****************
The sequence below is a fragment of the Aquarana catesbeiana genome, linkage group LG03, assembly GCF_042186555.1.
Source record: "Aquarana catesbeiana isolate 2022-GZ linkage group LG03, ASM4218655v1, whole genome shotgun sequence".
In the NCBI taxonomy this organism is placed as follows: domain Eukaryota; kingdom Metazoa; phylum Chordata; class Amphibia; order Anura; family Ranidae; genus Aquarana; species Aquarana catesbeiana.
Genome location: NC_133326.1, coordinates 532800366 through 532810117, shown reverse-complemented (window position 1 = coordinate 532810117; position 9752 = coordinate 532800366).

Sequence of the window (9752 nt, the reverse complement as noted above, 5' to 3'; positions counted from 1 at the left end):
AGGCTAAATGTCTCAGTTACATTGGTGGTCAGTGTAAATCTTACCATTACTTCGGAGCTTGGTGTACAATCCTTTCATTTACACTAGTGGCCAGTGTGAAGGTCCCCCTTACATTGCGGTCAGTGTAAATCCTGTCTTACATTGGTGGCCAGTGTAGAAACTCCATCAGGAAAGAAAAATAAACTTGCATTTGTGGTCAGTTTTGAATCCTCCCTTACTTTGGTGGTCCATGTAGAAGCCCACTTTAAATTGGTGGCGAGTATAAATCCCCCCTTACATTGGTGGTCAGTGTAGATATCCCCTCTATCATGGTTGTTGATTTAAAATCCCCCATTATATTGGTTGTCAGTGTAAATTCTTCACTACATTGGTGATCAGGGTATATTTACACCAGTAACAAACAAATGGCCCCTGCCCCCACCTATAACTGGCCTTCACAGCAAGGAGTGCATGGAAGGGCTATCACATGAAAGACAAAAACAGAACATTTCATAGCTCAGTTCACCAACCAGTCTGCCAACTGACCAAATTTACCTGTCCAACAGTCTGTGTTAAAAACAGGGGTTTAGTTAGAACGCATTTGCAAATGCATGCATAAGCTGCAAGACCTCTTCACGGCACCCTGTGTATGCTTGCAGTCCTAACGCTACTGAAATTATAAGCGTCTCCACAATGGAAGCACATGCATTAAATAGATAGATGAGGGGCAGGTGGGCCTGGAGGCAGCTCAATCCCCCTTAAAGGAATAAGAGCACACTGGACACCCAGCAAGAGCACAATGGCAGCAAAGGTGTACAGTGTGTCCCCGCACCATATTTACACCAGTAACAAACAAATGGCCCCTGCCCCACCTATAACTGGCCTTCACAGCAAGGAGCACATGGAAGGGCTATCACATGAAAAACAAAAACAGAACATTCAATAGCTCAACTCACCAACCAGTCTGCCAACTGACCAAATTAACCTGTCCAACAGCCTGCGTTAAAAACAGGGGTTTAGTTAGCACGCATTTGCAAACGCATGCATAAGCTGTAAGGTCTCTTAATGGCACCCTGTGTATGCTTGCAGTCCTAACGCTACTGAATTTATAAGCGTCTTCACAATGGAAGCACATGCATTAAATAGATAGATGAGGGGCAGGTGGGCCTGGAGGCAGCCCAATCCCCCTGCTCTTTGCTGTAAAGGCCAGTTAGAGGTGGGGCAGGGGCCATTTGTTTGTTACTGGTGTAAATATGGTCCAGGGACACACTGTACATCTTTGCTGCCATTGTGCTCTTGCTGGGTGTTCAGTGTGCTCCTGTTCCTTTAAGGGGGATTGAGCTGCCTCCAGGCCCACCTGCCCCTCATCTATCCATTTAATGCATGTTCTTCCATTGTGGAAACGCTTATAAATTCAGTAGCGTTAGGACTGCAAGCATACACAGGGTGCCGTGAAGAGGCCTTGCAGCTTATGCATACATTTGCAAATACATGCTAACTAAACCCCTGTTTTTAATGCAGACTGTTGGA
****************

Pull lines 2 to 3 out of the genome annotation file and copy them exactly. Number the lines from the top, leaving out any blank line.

Source record: "Aquarana catesbeiana isolate 2022-GZ linkage group LG03, ASM4218655v1, whole genome shotgun sequence".
In the NCBI taxonomy this organism is placed as follows: domain Eukaryota; kingdom Metazoa; phylum Chordata; class Amphibia; order Anura; family Ranidae; genus Aquarana; species Aquarana catesbeiana.